France Jobin is a Montreal, Canada-based composer and curator, with albums on And/Oar, Line, Room 40, and other labels. Stephan Mathieu is a prolific German sound artist and musician who has recorded for 12k, Ritornell, Lucky Kitchen, and Editions Mego, among other labels. Both have exhibited numerous sound installation.

Album originally posted at francejobin.bandcamp.com. More on Cedrick Eymenier’s The Answer at cedrickeymenier.com. More from Jobin at her website, francejobin.com, and Mathieu at schwebung.bandcamp.com.

Also tagged / / Leave a comment ]

Lightbath’s Percussive Reverberations

A bit of what Emily Sprague praised in the Sound + Process podcast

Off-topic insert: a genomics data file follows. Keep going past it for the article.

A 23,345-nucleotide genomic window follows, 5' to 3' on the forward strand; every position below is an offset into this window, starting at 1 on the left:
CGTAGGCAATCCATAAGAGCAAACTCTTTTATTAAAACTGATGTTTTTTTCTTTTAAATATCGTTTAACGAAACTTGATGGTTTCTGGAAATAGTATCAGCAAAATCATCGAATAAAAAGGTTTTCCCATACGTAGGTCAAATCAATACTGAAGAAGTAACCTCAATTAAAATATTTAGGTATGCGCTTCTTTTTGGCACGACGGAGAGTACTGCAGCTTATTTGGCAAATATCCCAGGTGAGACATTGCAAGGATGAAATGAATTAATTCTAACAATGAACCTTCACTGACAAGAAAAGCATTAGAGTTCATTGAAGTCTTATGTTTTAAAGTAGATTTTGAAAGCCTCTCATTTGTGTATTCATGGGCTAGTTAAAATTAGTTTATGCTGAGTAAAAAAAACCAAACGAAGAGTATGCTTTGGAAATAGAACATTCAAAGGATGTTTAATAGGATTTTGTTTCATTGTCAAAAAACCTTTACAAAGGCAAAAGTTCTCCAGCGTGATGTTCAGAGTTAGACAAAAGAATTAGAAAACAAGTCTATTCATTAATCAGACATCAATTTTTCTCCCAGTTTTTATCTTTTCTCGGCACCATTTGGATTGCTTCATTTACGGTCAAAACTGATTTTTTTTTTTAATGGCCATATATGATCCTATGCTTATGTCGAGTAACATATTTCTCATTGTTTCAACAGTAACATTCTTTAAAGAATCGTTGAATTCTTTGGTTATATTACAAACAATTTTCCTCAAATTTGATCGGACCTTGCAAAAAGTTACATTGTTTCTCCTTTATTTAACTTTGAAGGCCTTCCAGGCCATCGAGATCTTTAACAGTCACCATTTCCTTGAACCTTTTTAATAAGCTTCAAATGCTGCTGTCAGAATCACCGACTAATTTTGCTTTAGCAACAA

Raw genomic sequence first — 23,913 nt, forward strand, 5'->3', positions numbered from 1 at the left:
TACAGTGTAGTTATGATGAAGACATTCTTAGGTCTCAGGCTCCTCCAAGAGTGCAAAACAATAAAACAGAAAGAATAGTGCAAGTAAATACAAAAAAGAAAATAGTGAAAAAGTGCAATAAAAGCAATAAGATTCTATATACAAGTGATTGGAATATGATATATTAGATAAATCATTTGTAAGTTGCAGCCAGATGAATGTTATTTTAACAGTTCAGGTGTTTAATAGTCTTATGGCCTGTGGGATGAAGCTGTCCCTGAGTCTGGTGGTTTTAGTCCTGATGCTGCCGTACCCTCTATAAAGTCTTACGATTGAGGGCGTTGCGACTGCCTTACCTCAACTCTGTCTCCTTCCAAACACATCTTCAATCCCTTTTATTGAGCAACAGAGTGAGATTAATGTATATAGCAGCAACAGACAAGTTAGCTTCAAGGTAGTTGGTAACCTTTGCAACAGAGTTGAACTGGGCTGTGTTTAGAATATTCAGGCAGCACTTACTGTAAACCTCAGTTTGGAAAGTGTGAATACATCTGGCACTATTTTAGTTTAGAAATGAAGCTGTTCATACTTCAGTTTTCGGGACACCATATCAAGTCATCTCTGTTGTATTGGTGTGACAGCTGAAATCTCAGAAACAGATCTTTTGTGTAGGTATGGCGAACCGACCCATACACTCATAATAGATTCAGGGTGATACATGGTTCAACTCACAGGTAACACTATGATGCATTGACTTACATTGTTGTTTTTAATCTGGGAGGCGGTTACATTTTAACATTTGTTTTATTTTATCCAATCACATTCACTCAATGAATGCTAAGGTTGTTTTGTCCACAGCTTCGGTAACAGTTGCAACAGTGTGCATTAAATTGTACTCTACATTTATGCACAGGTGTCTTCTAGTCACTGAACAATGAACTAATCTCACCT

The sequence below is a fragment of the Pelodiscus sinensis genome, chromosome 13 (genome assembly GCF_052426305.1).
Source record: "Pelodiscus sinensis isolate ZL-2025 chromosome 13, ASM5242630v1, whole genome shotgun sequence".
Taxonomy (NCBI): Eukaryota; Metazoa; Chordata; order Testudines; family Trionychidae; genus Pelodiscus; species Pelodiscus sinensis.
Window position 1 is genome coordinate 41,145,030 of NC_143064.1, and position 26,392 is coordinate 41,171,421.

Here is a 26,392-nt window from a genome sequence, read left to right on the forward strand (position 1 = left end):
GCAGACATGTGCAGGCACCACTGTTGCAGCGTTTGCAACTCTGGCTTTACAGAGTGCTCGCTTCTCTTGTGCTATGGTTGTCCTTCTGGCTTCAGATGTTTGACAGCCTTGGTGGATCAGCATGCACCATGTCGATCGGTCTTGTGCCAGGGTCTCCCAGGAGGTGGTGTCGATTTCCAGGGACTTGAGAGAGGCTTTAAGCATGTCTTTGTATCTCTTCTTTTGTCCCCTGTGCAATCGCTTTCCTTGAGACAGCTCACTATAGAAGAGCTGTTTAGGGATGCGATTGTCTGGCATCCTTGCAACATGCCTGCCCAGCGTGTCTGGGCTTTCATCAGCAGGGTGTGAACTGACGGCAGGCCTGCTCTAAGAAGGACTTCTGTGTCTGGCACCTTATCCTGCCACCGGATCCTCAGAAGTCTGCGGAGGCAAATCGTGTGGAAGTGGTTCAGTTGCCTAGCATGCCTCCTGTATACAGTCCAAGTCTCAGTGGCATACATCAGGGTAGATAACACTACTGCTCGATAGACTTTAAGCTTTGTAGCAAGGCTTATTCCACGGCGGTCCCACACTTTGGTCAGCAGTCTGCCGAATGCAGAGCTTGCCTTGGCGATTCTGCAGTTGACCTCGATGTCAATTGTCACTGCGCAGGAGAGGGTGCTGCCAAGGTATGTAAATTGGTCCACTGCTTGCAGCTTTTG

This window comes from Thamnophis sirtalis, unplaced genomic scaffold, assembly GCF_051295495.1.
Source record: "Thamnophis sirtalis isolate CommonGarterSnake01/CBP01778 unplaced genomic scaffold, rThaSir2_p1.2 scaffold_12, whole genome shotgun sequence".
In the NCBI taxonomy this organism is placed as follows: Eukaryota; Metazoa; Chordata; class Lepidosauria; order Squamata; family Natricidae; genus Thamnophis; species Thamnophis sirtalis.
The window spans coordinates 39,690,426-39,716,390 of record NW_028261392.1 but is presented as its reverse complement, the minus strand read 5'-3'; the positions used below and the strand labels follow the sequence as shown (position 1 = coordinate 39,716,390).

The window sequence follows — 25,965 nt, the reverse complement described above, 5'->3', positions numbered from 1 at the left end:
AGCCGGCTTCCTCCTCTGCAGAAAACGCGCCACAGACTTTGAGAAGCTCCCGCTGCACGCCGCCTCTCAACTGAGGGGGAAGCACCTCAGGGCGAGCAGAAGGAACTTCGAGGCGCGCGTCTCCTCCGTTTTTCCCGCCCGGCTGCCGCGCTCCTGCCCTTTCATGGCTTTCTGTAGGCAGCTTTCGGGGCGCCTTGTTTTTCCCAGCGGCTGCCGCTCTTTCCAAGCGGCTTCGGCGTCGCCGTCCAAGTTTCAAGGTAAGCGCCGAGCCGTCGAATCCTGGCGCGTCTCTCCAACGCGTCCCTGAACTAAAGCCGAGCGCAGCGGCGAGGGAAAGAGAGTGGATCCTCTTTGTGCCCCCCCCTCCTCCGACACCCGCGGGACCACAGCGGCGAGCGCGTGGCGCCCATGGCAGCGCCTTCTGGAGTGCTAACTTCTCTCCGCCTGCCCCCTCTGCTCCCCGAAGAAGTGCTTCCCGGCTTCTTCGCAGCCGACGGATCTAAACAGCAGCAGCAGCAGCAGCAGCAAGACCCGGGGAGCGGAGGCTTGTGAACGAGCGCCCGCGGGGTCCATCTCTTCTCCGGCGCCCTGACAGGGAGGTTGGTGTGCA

In her interview as part of the Sound + Process podcast, Emily Sprague mentioned two musicians as inspirations for her, one of them being Lightbath, aka Bryan Noll. She was speaking in particular about Lightbath’s videos, in the context of videos with a certain aesthetic that she found comforting if rare — which is to say, not all 4/4, not techno, not noisey, not songy, not purely noodling; instead: soft, ambient, and ever so slightly melodic. She doesn’t specifically say those things; that’s an aesthetic triangulation on my part based on what Sprague’s music often sounds like, and what Lightbath and the other musician whose videos she mentioned, R Beny, are generally up to.